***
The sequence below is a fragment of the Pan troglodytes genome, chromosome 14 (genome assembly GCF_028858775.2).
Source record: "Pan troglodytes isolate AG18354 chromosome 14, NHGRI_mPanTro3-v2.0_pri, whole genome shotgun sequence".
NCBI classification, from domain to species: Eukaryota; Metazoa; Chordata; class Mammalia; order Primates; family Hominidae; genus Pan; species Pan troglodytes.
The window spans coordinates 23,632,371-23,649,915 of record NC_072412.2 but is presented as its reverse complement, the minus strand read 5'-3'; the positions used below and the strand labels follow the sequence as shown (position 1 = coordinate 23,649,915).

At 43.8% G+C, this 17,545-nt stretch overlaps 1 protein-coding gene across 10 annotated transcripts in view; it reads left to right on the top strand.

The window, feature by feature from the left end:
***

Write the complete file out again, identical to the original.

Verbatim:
The sequence below is a fragment of the Pan troglodytes genome, chromosome 14 (genome assembly GCF_028858775.2).
Source record: "Pan troglodytes isolate AG18354 chromosome 14, NHGRI_mPanTro3-v2.0_pri, whole genome shotgun sequence".
NCBI classification, from domain to species: Eukaryota; Metazoa; Chordata; class Mammalia; order Primates; family Hominidae; genus Pan; species Pan troglodytes.
The window spans coordinates 23,632,371-23,649,915 of record NC_072412.2 but is presented as its reverse complement, the minus strand read 5'-3'; the positions used below and the strand labels follow the sequence as shown (position 1 = coordinate 23,649,915).

At 43.8% G+C, this 17,545-nt stretch overlaps 1 protein-coding gene across 10 annotated transcripts in view; it reads left to right on the top strand.

The window, feature by feature from the left end: